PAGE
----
Business confidence in the economy is at its lowest point around the world in four years, according to a new survey by the Association of Chartered Certified Accountants and the Institute of Management Accountants.
The ACCA/IMA Global Economic Conditions Survey (GECS) found a sharp drop in business sentiment in the third quarter of 2015. Finance professionals expressed less confidence in the global economy than at any time since 2011. The emerging markets of the Asia Pacific region in particular have suffered the deepest slump.
The survey, based on 950 responses, follows concerns about the Chinese economy on which so many of them rely, along with a fresh fall in global commodity prices. More firms in the region are putting a freeze on recruitment, investment in staff is falling, and there is less optimism among finance professionals in China itself. Business confidence there is close to its lowest reading since GECS began.
The vast majority of companies are scaling back on investment, with 44 percent of the survey respondents putting a freeze on recruitment or making job cuts. More than half the respondents said there were fewer profitable opportunities than six months earlier. With the notable exception of China, expectations about government spending fell around the world in the third quarter.
The United States continues to cast a long shadow. While the strength of the U.S. dollar was undermining the competitiveness of U.S. exporters, the decision to push back the start of its tightening cycle, possibly to next year, has given some relief to emerging market currencies at the start of the fourth quarter.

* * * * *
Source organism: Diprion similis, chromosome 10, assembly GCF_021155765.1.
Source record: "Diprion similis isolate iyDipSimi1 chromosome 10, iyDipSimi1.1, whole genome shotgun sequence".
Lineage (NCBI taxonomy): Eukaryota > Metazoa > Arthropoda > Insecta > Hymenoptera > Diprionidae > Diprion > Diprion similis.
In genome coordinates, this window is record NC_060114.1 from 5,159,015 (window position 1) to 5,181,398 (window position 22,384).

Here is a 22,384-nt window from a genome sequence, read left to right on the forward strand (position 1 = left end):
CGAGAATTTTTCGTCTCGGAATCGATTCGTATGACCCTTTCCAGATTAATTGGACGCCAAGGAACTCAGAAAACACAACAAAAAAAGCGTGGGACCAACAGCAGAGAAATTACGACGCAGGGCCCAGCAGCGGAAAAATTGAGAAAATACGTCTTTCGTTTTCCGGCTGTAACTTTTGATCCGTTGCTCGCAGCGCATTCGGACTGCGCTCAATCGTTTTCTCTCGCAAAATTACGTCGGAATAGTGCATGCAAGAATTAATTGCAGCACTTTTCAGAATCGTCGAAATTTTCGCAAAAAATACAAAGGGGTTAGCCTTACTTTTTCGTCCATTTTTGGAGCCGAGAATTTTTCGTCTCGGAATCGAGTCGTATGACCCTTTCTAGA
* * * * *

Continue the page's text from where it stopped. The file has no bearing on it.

“This latest GECS report shows signs that the recovery in the U.S. could be faltering, with exports, manufacturing, and employment growth underperforming. While there was a dip in confidence, underlying economic conditions still look reasonably strong and improvement looks likely over the coming quarters,” said IMA vice president of research and policy Raef Lawson in a statement.
The positive news is that some improvement in global business confidence appears likely in the fourth quarter, with business conditions continuing to improve. But as the report warns, there is no shortage of potential threats to the global recovery.
“Finance professionals around the world cannot help but to have been affected by the combination of poor data, financial turmoil, falling commodity prices, along with concerns over the two leading economies of the US and China during this quarter,” said Faye Chua, head of business insights with ACCA. “While the global economy is currently built on volatile ground, there are some causes for optimism—with forecasters expecting a rise in global growth next year. But finance professionals will still need to be prepared to steer companies of all sizes through some difficult issues.”
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